To build or not to build is the question that the Mississippi Band of Choctaw Indians will be tasked with answering when a court-ordered referendum takes place regarding the proposed Red Water Casino in Leake County.

While a date has yet to be set for the vote, it is expected to take place soon, after Tribal Judge Jeff Webb ruled on August 16, 2017 that some 1,624 signatures on a petition were valid. The judge’s ruling came after tribal authorities, including Chief Phylis Anderson and the Tribal Election Commission, in May, rejected just enough of the 1,730 signatures submitted to fall short of the 1,612 valid signatures required.

The litigation was brought by Barry McMillan, who reportedly told the judge that the Choctaw people should be permitted to decide on the $25 million project. McMillan ran and was elected to one of two open seats on the Pearl River Tribal Council of the Mississippi Band of Choctaw Indians in June this year.

Rather than appeal the judicial ruling, Chief Phyllis Anderson said in a statement that it “was in the best interests of the Tribe to stop further legal proceedings and move forward with a vote on whether or not the Red Water Casino project should proceed,” reports The Clarion-Ledger.

A post on the Facebook page of opposition group “Chahta for Better Government,” regarding the impending referendum states: “Since Chief Phyliss Anderson and the TEC certified the election on August 30, 2017, they have to call the election within 60 business days. The 60day deadline brings us to about November 22. There are a number of things that will happen soon. TEC will prepare a pamphlet that has statements from both sides and must make enough copies to supply each registered voter. TEC will also conduct (at least) 1 public hearing in each community before the election.”

If the Red Water Casino is approved, it would be the tribe’s fourth casino, its third on the reservation. The tribe’s flagship gaming venue is the Pearl River Resort in Philadelphia, Mississippi approximately 30 minutes by car from the proposed Red Water Casino.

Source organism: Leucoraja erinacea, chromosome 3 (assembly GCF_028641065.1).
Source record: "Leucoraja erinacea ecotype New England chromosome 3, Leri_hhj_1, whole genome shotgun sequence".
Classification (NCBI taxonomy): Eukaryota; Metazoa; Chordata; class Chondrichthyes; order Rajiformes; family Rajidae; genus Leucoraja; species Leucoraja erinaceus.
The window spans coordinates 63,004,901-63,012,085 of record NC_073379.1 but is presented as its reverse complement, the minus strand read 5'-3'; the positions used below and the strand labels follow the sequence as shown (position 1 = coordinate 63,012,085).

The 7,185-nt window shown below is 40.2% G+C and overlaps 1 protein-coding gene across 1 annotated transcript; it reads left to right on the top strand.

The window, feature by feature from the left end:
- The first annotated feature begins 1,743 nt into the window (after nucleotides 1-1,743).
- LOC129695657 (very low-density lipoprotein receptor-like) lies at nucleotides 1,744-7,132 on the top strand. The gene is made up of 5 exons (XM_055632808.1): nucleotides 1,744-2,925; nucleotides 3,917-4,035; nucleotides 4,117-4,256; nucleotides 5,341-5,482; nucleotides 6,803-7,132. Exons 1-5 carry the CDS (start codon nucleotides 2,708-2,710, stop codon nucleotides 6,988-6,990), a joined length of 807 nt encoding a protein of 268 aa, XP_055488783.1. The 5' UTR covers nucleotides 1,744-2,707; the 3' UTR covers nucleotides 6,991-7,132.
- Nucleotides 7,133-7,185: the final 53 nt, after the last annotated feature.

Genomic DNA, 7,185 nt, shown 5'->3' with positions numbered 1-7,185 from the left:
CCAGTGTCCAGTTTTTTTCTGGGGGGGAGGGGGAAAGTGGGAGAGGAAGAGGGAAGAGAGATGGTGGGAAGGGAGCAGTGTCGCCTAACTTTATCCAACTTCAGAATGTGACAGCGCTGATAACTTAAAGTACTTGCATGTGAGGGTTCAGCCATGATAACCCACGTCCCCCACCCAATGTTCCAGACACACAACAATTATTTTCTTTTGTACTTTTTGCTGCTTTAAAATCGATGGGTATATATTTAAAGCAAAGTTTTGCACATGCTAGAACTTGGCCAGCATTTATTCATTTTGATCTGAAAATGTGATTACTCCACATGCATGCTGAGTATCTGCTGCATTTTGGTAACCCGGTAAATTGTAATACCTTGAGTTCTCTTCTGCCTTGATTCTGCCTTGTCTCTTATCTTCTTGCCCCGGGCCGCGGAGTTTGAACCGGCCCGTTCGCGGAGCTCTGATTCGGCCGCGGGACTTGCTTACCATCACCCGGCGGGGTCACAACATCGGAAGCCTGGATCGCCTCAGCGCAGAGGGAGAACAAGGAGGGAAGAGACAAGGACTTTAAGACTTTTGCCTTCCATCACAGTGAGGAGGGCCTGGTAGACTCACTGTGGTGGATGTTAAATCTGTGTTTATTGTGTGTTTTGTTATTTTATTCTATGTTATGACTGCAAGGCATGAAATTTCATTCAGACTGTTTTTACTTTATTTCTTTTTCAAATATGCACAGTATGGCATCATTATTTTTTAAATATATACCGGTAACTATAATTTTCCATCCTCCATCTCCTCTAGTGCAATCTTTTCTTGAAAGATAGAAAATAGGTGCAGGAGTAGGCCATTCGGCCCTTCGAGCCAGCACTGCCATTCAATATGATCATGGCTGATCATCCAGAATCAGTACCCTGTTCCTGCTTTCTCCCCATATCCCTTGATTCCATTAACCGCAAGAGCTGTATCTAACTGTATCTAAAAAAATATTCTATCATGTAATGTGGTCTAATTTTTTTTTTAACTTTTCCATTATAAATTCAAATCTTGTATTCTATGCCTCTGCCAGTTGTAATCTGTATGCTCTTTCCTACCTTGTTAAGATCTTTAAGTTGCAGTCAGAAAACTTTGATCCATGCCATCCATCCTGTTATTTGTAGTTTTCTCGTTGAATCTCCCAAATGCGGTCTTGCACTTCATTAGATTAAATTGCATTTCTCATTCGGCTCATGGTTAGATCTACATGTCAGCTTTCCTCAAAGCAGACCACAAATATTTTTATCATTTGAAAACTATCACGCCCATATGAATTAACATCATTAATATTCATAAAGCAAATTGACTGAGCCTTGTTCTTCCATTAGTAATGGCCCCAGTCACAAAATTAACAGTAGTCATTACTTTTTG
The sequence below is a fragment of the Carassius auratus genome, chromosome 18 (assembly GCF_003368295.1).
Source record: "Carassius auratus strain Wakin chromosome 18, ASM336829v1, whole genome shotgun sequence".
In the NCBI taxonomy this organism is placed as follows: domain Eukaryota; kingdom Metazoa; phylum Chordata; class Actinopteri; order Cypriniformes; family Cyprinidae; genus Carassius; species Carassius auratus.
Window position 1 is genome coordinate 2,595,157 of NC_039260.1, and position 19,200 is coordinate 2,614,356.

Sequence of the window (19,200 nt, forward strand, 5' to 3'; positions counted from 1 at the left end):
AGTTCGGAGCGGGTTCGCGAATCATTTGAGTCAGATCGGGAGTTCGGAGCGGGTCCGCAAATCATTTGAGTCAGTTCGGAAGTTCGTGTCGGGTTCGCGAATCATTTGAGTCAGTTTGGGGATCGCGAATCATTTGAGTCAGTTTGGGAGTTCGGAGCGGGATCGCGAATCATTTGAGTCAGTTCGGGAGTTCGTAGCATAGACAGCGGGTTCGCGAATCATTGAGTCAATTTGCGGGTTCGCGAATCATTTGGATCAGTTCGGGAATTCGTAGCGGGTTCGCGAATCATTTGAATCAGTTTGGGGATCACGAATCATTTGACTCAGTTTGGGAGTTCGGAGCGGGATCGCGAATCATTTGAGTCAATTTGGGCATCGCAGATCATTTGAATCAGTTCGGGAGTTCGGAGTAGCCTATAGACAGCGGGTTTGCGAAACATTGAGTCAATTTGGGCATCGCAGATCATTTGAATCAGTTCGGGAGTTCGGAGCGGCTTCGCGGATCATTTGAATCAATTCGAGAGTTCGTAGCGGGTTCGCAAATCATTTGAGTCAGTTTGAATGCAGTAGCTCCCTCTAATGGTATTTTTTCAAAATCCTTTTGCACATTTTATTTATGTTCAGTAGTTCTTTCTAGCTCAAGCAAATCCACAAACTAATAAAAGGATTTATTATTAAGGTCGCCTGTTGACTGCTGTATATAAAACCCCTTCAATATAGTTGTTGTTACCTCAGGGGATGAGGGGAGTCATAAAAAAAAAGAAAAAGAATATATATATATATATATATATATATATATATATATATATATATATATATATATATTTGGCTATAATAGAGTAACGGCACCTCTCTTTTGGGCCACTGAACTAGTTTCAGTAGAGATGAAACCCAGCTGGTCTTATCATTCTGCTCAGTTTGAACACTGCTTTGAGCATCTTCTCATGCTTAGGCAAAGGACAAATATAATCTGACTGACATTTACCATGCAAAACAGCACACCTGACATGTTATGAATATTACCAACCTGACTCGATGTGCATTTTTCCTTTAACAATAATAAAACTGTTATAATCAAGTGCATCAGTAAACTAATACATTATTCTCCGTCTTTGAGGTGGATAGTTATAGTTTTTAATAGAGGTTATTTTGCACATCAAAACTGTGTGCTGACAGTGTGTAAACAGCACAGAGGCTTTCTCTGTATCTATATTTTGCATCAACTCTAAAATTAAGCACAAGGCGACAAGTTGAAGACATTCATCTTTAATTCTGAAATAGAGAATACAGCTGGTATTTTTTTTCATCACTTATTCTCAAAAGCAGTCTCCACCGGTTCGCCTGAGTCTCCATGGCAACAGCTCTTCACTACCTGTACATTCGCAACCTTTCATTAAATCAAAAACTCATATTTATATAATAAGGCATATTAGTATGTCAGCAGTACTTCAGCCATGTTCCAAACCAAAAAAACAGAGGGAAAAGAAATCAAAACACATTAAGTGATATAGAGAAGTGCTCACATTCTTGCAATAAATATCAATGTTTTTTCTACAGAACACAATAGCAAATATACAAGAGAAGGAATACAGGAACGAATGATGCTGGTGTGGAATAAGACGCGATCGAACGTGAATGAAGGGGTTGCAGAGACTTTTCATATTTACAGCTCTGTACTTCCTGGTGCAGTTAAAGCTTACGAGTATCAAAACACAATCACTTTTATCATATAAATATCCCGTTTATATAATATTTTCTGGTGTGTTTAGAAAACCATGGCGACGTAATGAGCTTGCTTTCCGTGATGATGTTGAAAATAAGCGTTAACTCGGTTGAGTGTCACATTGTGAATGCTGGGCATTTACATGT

In spite of the judicial ruling, Anderson reportedly said she still believes in building a casino in the community of Red Water, where she resides. Anderson said, “I have faith in our Choctaw people to evaluate the project on its merits and make an informed decision,” she said. “I strongly believe we must work together to create more opportunities now and a brighter future for our children,” as reported by The Jackson Clarion-Ledger.

In late January, the approximately 10,800-strong Mississippi Band of Choctaw Indians announced that it had approved plans to build the 35,800 square-foot casino in central Leake County near the intersection of  Highway 35 and 25. Reportedly, some 17,000 square feet of that will be utilized for gaming, which will include approximately 500 slots, the casino floor expandable to 750, ten gaming tables and two dining options.

Red Water Casino will be similar in size to the Bok Homa Casino, situated in a satellite community in Jones County, which the tribe also operates. Two other casinos, Silver Star and Golden Moon in Choctaw in Neshoba County, are also owned and operated by the tribe.